This is a partial transcript from "Hannity & Colmes," April 17, 2006, that has been edited for clarity.

ALAN COLMES, CO-HOST: A movement calling for Mexico to take over America's Southwest to create a new nation called Aztlan has entered the immigration debate. Supporters of this movement participated in the recent nationwide immigration protest.

The Web site has produced a three-minute videotape of speeches by Hispanic professors and elected officials making reference to Aztlan.


UNIDENTIFIED MALE: We are not immigrants that came from another country to another country. We are migrants free to travel the length and breadth of the Americas, because we belong here.

We are millions. We just have to survive. We have an aging white America. They are not making babies. They're dying. It's a matter of time. The explosion is in our population.


COLMES: Joining us now, the man behind, Brook Young.

Mr. Young, The Washington Times had a story on this whole movement just yesterday and quoted a number of people allegedly in this moment, and they say these are just fringe people. This is not what they're doing. This is really an effort on the part of anti-immigrant forces like yourself to gin up people's emotions in terms of there being a movement that really doesn't exist except on the far fringe.

BROOK YOUNG, IMMIGRATIONWATCHDOG.COM: Oh. Well, there's definitely a movement. This isn't a fringe movement. These are college professors speaking in this video. This is them. This is their voices. This is what they believe in. It's what they teach. These are political leaders of the Latino leaders.

COLMES: I'd like to know who's doing this. Fredrico Rangel of the University of Colorado. He's an officer at MEChA. And he says that this is a spiritual homeland; that's all it is. They're often misrepresented as wanting to secede or to take over America. And this is just ginning up anti-American fever. That's what's going on here. You want to respond?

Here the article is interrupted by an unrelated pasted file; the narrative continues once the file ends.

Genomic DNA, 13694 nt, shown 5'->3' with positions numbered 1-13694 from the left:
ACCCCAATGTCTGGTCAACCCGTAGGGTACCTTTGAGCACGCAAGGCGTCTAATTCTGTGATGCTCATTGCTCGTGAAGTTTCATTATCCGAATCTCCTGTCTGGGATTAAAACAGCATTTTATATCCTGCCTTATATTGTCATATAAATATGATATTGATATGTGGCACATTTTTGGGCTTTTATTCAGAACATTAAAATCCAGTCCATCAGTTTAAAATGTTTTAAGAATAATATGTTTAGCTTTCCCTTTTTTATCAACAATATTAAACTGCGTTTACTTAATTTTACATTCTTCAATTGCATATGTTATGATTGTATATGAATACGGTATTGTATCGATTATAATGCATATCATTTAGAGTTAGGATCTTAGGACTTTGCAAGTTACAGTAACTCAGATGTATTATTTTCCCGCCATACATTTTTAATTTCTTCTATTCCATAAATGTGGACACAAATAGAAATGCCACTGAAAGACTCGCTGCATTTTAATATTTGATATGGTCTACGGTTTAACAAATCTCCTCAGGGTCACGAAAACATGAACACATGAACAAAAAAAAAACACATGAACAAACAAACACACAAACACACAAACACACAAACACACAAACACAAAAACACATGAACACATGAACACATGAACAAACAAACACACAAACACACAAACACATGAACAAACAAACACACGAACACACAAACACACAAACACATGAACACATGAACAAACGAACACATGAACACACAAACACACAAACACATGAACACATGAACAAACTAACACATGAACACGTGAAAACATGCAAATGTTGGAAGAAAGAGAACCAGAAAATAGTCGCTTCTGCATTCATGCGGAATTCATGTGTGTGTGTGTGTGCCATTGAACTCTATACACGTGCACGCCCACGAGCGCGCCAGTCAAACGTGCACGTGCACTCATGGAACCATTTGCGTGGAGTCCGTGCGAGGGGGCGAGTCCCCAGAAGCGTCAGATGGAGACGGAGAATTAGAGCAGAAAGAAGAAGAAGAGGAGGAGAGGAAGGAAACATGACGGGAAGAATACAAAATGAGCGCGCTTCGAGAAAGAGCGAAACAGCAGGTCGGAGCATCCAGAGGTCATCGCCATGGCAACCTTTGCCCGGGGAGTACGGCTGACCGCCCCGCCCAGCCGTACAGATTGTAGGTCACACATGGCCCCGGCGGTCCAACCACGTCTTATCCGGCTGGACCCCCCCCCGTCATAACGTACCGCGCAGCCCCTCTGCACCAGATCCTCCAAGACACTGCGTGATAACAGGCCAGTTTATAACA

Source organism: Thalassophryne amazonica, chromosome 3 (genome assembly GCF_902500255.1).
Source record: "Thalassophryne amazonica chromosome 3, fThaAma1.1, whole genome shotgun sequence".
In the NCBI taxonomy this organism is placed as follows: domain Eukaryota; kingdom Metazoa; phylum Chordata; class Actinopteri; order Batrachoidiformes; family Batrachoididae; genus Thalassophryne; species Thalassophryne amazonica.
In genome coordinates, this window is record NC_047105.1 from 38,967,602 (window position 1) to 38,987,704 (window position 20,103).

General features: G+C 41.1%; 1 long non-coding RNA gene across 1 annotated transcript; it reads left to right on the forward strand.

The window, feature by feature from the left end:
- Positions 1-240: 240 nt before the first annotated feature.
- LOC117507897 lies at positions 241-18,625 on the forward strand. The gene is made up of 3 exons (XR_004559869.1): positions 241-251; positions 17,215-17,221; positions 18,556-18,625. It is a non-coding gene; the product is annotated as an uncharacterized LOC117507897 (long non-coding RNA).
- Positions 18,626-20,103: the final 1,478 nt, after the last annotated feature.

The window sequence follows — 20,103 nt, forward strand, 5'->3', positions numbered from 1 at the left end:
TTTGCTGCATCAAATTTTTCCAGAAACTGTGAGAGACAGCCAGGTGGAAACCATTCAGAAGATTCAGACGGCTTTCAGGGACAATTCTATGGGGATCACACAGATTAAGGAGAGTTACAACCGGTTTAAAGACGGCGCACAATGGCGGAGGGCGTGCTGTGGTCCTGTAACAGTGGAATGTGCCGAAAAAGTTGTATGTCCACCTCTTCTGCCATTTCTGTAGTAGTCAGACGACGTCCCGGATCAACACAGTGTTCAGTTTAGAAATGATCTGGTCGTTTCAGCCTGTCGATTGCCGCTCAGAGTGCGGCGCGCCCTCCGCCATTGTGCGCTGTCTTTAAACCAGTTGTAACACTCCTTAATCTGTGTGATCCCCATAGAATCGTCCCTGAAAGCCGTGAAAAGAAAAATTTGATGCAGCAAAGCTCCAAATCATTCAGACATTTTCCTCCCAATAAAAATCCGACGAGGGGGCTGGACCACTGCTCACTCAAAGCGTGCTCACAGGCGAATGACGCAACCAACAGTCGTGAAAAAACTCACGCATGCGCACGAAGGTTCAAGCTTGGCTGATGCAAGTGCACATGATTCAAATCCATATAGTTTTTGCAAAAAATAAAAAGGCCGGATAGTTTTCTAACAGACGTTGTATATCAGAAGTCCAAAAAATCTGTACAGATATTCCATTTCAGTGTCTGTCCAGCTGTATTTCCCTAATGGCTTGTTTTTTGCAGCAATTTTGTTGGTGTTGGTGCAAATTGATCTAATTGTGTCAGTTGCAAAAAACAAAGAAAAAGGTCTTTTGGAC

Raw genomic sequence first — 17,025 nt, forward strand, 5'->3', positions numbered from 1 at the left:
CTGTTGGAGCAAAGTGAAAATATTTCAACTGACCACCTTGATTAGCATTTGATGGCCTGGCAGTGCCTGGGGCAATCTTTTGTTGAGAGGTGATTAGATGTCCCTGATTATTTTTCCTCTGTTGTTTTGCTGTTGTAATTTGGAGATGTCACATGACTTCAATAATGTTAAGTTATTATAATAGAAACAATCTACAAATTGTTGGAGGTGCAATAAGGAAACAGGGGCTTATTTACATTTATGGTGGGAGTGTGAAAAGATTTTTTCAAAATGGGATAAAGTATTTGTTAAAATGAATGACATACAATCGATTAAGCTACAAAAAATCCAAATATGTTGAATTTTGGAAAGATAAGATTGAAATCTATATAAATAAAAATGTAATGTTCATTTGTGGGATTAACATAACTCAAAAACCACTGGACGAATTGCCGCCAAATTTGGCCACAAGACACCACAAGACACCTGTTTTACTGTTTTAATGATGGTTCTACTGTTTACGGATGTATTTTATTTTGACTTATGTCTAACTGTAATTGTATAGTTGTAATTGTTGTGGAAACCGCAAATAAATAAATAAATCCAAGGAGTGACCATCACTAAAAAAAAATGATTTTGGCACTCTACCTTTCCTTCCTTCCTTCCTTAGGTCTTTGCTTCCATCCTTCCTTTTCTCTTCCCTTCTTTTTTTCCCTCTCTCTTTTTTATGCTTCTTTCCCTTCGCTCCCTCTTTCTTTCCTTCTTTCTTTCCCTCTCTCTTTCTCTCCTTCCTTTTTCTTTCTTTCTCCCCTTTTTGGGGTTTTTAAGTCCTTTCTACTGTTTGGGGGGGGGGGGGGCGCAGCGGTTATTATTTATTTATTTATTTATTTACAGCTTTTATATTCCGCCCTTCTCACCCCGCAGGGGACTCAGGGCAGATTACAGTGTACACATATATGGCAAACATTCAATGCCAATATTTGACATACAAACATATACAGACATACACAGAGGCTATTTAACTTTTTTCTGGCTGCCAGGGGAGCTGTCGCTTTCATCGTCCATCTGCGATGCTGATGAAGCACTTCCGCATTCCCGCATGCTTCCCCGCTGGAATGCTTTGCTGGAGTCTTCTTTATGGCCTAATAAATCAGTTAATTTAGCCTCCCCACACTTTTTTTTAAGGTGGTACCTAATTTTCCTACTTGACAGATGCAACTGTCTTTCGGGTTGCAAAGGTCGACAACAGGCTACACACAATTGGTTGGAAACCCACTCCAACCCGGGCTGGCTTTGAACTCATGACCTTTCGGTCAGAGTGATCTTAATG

YOUNG: You can look at their Web sites and look at what they believe in. It's pretty clear that they feel this is their homeland. They talk about Aztlan being stolen lands.

COLMES: Well, they're not — they're not literally looking over — to take over the United States or to reclaim parts of our land and call it Mexico. They claim that that is not at all what they're doing and this is more of a spiritual message than anything else.

YOUNG: Well, you listen to the voices in the video. They're authentic. Those are the Latino leaders saying what they're saying. There's no doubt...

COLMES: Can you name somebody who believes that? Can you name someone who is putting forth this idea that will stand by this and promote the idea that they really want to take over the United States?

YOUNG: Well, they're not going to come right out and say, "Yes, we're going to conquer the country."

COLMES: So there's nobody doing this.

YOUNG: But — of course — listen to what — every time Mayor Antonio Villaraigosa or Fabio Nunez opens their mouth, they're saying some seditious thing. These — they're very active in what they believe in. And...